3 Critical Lessons For Top Brass From the Market Basket Meltdown

A billion dollar family business has been rocked by the voting out of the “enemy” relative who all employees love.

That’s the story of Market Basket, the Tewksbury, Massachusetts-based grocery chain of 71 stores with some 25,000 employees throughout the Northeast.

A groundswell of popular support — rallies, strikes, and protests attended by thousands of loyalty workers — has followed the firing of Arthur T. Demoulas, its former beloved CEO. Demoulas was replaced in June by a board now controlled by his cousin, Arthur S. Demoulas, a rival heir to the company built by their Greek immigrant grandparents, who opened their first store in 1916.

Although the stores remain open, shelves are sparse because warehouse drivers as well as outside vendors have refused to make deliveries. Customers have taken to social media to show their support for the employees trying to get their boss back. The company is losing millions of dollars a day.

The Market Basket phenomena has rocked corporate America to the core and left many shocked and bewildered. How can employee loyalty backfire?

There are many critical takeaways from what is happening with Market Basket. Leadership should take notice and make sure that these lessons are reviewed and discussed in their next team meetings:

1. Keep your ear to the ground

Call it a “win for the Gipper” or their “Norma Rae moment” — people have a tendency to stand up for the underdog. And the crowd influence of social media can magnify that fight for injustice like nothing else.

Companies need to understand just how quickly discontent can become a rallying cry that can impact performance and potentially damage the brand. Listen to your team and address concerns early on. Clear and tangible strategies that drive employee satisfaction and engagement are critical, as is honest communication and nimble response.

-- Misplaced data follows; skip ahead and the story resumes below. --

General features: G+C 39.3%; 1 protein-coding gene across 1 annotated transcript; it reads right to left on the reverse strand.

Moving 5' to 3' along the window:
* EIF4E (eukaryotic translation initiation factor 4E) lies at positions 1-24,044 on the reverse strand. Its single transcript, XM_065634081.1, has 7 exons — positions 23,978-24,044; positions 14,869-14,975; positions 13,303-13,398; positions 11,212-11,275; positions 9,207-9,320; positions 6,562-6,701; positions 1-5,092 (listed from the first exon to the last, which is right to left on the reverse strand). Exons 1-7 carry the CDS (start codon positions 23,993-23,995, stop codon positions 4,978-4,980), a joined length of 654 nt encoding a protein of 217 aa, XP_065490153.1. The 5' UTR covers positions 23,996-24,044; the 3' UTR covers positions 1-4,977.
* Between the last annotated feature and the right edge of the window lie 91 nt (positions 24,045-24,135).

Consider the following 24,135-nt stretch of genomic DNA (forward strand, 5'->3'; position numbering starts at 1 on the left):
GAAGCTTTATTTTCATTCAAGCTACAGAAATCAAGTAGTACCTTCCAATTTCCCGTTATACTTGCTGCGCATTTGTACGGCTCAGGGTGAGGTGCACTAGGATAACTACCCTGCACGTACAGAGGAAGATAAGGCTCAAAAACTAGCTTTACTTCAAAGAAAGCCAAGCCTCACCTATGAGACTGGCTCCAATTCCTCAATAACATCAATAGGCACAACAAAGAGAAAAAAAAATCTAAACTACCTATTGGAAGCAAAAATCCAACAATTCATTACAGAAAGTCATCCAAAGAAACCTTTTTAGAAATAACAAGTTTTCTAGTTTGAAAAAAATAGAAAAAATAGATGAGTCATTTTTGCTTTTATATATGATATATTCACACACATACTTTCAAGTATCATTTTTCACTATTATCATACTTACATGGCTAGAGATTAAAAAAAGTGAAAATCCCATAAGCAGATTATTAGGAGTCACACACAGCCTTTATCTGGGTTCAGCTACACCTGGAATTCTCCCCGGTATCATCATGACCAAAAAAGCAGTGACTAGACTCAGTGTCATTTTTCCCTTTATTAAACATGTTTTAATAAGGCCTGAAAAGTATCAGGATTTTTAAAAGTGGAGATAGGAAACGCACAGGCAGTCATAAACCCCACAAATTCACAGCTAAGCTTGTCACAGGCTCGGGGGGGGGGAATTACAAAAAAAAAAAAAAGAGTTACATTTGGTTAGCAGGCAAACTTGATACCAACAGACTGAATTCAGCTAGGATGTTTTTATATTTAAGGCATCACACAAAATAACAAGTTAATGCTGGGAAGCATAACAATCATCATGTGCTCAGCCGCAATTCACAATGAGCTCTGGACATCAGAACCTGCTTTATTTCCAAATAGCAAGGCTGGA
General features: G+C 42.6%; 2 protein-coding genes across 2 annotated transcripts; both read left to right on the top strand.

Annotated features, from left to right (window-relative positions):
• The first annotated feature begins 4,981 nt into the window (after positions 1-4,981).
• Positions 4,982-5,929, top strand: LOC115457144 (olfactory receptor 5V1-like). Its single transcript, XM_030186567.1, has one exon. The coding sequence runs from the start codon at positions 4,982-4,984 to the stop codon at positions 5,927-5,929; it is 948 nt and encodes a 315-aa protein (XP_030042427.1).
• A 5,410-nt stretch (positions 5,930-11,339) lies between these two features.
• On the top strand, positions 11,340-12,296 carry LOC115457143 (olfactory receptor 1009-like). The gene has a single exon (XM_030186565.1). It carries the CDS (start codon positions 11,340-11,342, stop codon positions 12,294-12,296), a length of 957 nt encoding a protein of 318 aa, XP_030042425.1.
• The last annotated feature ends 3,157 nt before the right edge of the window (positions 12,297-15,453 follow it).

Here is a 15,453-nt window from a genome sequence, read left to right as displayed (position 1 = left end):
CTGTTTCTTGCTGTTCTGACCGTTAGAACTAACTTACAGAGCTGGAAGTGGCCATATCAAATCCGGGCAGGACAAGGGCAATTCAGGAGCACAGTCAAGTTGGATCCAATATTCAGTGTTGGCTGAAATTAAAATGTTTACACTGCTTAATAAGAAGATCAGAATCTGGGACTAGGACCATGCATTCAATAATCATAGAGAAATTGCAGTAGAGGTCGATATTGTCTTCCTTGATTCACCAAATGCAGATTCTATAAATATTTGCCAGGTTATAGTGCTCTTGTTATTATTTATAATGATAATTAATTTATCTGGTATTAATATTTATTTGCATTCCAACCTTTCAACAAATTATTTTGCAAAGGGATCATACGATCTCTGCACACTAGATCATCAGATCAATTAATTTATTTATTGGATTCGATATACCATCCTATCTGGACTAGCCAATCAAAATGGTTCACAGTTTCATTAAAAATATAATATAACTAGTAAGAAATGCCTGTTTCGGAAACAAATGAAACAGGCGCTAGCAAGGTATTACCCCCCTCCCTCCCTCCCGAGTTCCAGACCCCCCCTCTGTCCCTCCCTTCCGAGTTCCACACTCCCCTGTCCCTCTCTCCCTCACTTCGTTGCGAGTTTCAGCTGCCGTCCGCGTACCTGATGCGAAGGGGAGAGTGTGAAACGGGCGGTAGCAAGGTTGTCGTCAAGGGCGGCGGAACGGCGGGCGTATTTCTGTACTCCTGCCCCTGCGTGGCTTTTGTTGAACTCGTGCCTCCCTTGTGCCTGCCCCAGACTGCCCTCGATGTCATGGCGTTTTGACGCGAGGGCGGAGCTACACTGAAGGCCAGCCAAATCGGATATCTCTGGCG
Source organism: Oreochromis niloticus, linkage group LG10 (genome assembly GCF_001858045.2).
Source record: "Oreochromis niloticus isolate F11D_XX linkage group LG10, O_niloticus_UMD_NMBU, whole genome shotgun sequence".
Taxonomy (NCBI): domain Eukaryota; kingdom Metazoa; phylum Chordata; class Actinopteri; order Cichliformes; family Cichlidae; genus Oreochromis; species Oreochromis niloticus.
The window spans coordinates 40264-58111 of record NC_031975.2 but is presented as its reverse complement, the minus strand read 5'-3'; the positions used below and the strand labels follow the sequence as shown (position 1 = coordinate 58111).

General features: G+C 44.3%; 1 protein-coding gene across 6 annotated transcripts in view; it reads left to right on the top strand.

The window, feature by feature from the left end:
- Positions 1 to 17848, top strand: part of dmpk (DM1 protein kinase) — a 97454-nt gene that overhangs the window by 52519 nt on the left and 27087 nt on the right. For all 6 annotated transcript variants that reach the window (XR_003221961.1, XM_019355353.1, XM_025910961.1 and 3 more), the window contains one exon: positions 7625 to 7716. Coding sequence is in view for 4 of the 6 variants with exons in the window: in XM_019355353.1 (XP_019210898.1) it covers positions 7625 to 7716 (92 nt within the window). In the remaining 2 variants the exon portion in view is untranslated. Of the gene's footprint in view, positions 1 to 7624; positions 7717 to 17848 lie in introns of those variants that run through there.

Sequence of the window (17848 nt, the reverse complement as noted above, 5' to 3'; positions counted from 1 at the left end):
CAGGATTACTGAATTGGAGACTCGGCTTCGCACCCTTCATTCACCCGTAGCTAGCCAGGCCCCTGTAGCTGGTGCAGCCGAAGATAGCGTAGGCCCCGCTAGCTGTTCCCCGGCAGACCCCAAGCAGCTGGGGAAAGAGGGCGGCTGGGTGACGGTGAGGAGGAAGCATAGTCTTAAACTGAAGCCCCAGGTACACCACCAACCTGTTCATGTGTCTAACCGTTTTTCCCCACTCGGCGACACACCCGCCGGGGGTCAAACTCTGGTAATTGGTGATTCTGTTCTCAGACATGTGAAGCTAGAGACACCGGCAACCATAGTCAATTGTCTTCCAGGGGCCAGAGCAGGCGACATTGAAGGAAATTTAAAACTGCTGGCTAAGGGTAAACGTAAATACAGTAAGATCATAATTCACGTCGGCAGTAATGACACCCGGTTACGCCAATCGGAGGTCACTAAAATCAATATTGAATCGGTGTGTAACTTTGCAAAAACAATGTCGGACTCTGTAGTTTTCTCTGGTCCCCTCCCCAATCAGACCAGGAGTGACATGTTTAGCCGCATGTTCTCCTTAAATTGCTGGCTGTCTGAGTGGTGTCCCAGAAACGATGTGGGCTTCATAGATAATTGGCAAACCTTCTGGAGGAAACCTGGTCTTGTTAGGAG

Feeling valued and respected is one of the key requirements for a truly engaged employee. Cultivating employee loyalty starts at the individual level but is also critical in optimizing the group dynamic of your workforce.

2. Customer loyalty is directly tied to employee loyalty

Most successful consumer based organizations allocate significant budget to support customer loyalty and engagement programs.

Many, however, don’t appropriate a significant amount of resources to driving employee loyalty and engagement. Organizational cultures that don’t focus on motivating, training, engaging and rewarding their employees have little chance of achieving the optimal customer experience.

All of the customer loyalty initiatives in the world can’t overcome a disgruntled, disengaged workforce. The coupons, price breaks, and corporate pleas didn’t stop the Market Basket customers from pushing their carts into the likes of the competitor Stop & Shop, much less lining up behind the boycotting employees.

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How you treat your employees directly affects how your employees treat your customers.

3. Get back to basics, where everybody knows your name

We spend an inordinate amount of our lives at work and our environment matters. Employee satisfaction and loyalty isn’t only driven by robust reward and recognition programs, but instead, is more basic and must less expensive.

We saw this first hand with the Market Basket situation. Employees were loyal to a CEO who knew their names, asked about sick family members, sent notes of graduations and weddings, and gave a pat on the back and praise for a job well done.

Not to dilute the value of equitable wages and well-developed recognition programs, but the leadership was the driving force for these employees. They were willing to risk their livelihood for a leader who took the time to develop a personal relationship.

Successful customer and employee loyalty programs today MUST include personalization; it is a fundamental element.

A powerful connection

We all want to feel special, that we are worth taking to time to get to know so that we can make a difference. What we see with Market Basket is just how powerful this connection can be – both for employees as well as customers. It makes all of the difference in the world.

C-Suite executives everywhere should be convening emergency meetings to inventory their employee and customer loyalty strategies. And if you are void of strategies, or have words on paper that haven’t translated to the fabric of your culture, you should consider re-prioritizing efforts to avoid being the next Market Basket.

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